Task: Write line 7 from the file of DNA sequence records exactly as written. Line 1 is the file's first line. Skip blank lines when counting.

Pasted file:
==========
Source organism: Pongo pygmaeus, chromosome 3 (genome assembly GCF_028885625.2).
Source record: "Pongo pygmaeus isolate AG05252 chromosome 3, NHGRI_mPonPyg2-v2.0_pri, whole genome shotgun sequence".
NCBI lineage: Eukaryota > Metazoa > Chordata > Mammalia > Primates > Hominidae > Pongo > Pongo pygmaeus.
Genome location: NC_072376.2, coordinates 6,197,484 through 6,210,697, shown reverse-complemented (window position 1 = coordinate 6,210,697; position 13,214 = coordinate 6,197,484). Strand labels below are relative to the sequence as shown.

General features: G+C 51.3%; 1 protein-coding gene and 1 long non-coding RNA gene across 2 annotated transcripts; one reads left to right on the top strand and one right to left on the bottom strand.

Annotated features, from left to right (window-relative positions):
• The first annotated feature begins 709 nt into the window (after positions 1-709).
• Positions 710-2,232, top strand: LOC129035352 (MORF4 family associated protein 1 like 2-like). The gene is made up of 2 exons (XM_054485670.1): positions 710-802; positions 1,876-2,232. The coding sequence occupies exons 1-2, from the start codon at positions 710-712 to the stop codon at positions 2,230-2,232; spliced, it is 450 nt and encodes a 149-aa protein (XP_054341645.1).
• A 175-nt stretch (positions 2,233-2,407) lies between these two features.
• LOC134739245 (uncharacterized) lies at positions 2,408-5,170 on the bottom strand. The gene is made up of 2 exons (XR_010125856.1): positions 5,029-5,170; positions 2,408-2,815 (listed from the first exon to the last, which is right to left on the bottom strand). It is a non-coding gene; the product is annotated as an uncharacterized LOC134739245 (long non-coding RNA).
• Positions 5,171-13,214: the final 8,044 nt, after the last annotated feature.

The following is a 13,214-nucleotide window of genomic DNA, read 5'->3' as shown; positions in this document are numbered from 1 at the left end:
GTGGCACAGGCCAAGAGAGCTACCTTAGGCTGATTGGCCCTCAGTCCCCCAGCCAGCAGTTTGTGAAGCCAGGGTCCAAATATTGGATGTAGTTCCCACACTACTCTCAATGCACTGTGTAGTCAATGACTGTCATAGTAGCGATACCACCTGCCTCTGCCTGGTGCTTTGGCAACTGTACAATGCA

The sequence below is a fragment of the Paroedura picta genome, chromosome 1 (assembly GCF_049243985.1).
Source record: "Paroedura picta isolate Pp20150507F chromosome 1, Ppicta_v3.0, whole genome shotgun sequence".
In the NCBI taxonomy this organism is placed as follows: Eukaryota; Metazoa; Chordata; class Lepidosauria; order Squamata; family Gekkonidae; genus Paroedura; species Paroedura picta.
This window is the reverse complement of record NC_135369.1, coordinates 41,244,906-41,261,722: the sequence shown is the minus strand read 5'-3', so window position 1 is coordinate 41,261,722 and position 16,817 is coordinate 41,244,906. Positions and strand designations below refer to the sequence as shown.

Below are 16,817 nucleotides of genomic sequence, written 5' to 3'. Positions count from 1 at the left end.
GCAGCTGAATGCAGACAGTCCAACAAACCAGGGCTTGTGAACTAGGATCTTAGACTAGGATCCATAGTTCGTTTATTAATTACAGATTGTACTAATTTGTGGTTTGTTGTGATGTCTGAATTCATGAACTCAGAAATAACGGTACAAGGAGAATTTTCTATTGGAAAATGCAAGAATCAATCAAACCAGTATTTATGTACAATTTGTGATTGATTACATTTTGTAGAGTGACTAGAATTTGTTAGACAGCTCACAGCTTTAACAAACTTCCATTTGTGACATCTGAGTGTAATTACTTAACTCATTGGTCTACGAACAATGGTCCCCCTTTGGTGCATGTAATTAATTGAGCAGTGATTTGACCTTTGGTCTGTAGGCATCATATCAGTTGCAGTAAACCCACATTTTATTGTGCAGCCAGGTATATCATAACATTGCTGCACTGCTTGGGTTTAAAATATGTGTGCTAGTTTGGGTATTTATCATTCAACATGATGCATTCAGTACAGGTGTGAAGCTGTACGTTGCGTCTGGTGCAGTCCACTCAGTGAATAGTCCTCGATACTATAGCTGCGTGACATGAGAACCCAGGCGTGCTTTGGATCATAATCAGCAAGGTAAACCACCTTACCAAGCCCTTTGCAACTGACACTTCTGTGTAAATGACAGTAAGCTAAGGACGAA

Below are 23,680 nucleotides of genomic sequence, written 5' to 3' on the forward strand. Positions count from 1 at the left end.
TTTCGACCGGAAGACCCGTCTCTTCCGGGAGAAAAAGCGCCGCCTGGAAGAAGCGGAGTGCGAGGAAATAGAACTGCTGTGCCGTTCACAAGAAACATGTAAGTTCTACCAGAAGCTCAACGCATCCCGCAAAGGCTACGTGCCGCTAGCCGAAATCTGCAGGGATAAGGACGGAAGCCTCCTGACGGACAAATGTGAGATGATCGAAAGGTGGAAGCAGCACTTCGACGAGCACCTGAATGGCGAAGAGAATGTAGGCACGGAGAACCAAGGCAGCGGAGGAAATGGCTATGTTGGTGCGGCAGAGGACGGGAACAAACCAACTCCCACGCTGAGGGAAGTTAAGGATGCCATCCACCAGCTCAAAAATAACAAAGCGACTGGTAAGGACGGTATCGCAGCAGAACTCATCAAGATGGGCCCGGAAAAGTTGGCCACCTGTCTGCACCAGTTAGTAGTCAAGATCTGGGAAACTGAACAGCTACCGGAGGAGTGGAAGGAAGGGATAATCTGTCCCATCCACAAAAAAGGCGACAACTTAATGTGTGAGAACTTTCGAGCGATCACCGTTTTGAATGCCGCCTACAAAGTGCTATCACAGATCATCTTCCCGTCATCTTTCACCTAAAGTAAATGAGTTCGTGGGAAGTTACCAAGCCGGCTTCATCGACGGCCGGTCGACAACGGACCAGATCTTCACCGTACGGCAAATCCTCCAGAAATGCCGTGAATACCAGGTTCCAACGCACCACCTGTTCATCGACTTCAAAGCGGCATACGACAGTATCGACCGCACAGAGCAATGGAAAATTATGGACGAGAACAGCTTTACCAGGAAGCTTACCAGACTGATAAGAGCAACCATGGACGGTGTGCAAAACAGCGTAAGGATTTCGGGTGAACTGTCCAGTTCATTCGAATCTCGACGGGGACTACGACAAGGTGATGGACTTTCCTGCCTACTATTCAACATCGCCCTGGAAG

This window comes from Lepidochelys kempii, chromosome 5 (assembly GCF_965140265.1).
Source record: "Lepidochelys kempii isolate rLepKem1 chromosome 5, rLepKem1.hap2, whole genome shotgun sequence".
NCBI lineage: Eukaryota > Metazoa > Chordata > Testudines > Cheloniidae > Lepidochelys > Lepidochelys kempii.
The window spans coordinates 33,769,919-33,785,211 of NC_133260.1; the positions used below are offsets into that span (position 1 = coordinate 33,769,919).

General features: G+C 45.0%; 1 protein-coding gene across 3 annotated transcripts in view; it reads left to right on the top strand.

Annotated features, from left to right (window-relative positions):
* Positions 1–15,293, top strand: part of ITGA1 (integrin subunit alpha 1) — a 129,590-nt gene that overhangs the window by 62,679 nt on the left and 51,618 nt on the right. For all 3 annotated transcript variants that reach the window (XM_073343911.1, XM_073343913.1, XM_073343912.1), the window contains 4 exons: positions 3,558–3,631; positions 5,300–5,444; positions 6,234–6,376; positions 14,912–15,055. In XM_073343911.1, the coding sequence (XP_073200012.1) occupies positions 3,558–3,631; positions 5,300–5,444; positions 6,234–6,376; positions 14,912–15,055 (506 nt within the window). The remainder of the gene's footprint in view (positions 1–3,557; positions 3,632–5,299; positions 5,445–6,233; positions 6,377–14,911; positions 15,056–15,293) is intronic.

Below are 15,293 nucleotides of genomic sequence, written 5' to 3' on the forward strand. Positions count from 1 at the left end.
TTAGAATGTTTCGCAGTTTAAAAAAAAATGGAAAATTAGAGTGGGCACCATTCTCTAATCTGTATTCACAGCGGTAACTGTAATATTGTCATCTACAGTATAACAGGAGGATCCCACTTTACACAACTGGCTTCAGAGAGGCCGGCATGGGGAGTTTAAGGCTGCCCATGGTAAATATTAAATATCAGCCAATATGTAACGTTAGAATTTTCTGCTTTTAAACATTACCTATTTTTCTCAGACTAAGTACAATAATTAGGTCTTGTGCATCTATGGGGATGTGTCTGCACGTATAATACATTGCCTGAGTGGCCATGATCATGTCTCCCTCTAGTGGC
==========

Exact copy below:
• The first annotated feature begins 709 nt into the window (after positions 1-709).